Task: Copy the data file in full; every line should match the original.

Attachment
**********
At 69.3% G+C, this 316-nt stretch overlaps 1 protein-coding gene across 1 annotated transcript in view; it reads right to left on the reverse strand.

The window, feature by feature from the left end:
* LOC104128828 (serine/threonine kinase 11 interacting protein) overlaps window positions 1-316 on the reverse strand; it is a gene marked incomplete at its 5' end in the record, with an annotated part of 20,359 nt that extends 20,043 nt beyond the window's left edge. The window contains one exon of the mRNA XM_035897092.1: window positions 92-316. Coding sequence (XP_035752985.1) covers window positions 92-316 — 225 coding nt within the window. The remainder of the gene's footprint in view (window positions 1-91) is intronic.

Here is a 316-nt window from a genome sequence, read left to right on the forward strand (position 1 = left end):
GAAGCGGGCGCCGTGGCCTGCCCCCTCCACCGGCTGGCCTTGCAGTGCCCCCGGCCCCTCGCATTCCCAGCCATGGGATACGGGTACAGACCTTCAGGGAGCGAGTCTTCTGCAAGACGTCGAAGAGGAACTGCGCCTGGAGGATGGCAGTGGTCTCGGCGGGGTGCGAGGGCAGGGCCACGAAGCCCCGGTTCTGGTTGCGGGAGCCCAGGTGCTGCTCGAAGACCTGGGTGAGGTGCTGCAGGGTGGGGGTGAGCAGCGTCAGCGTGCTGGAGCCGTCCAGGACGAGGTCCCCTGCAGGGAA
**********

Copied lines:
At 69.3% G+C, this 316-nt stretch overlaps 1 protein-coding gene across 1 annotated transcript in view; it reads right to left on the reverse strand.

The window, feature by feature from the left end:
* LOC104128828 (serine/threonine kinase 11 interacting protein) overlaps window positions 1-316 on the reverse strand; it is a gene marked incomplete at its 5' end in the record, with an annotated part of 20,359 nt that extends 20,043 nt beyond the window's left edge. The window contains one exon of the mRNA XM_035897092.1: window positions 92-316. Coding sequence (XP_035752985.1) covers window positions 92-316 — 225 coding nt within the window. The remainder of the gene's footprint in view (window positions 1-91) is intronic.

Here is a 316-nt window from a genome sequence, read left to right on the forward strand (position 1 = left end):
GAAGCGGGCGCCGTGGCCTGCCCCCTCCACCGGCTGGCCTTGCAGTGCCCCCGGCCCCTCGCATTCCCAGCCATGGGATACGGGTACAGACCTTCAGGGAGCGAGTCTTCTGCAAGACGTCGAAGAGGAACTGCGCCTGGAGGATGGCAGTGGTCTCGGCGGGGTGCGAGGGCAGGGCCACGAAGCCCCGGTTCTGGTTGCGGGAGCCCAGGTGCTGCTCGAAGACCTGGGTGAGGTGCTGCAGGGTGGGGGTGAGCAGCGTCAGCGTGCTGGAGCCGTCCAGGACGAGGTCCCCTGCAGGGAA